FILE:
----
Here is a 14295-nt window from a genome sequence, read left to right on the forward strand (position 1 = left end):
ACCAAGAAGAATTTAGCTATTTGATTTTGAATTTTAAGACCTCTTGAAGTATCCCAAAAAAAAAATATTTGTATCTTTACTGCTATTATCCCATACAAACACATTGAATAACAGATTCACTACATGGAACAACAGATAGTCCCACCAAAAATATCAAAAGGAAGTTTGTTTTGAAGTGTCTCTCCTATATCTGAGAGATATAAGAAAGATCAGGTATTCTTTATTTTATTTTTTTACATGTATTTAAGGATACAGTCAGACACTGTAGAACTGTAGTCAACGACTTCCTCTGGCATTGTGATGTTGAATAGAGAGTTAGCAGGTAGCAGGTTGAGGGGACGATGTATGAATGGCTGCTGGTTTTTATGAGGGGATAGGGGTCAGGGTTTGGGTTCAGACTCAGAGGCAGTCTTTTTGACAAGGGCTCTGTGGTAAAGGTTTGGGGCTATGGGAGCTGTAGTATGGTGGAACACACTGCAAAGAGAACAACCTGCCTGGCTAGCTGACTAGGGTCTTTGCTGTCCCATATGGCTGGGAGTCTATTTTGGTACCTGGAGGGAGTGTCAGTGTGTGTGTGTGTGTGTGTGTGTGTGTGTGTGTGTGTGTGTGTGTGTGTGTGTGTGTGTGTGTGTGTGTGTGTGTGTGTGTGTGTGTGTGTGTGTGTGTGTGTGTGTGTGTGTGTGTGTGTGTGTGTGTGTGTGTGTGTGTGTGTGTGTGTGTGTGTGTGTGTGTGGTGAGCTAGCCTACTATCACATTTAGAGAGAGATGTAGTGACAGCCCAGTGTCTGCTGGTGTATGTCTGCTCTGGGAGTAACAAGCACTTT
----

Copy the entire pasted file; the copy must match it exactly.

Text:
Here is a 14295-nt window from a genome sequence, read left to right on the forward strand (position 1 = left end):
ACCAAGAAGAATTTAGCTATTTGATTTTGAATTTTAAGACCTCTTGAAGTATCCCAAAAAAAAAATATTTGTATCTTTACTGCTATTATCCCATACAAACACATTGAATAACAGATTCACTACATGGAACAACAGATAGTCCCACCAAAAATATCAAAAGGAAGTTTGTTTTGAAGTGTCTCTCCTATATCTGAGAGATATAAGAAAGATCAGGTATTCTTTATTTTATTTTTTTACATGTATTTAAGGATACAGTCAGACACTGTAGAACTGTAGTCAACGACTTCCTCTGGCATTGTGATGTTGAATAGAGAGTTAGCAGGTAGCAGGTTGAGGGGACGATGTATGAATGGCTGCTGGTTTTTATGAGGGGATAGGGGTCAGGGTTTGGGTTCAGACTCAGAGGCAGTCTTTTTGACAAGGGCTCTGTGGTAAAGGTTTGGGGCTATGGGAGCTGTAGTATGGTGGAACACACTGCAAAGAGAACAACCTGCCTGGCTAGCTGACTAGGGTCTTTGCTGTCCCATATGGCTGGGAGTCTATTTTGGTACCTGGAGGGAGTGTCAGTGTGTGTGTGTGTGTGTGTGTGTGTGTGTGTGTGTGTGTGTGTGTGTGTGTGTGTGTGTGTGTGTGTGTGTGTGTGTGTGTGTGTGTGTGTGTGTGTGTGTGTGTGTGTGTGTGTGTGTGTGTGTGTGTGTGTGTGTGTGTGTGTGTGTGTGTGTGTGTGTGTGTGGTGAGCTAGCCTACTATCACATTTAGAGAGAGATGTAGTGACAGCCCAGTGTCTGCTGGTGTATGTCTGCTCTGGGAGTAACAAGCACTTT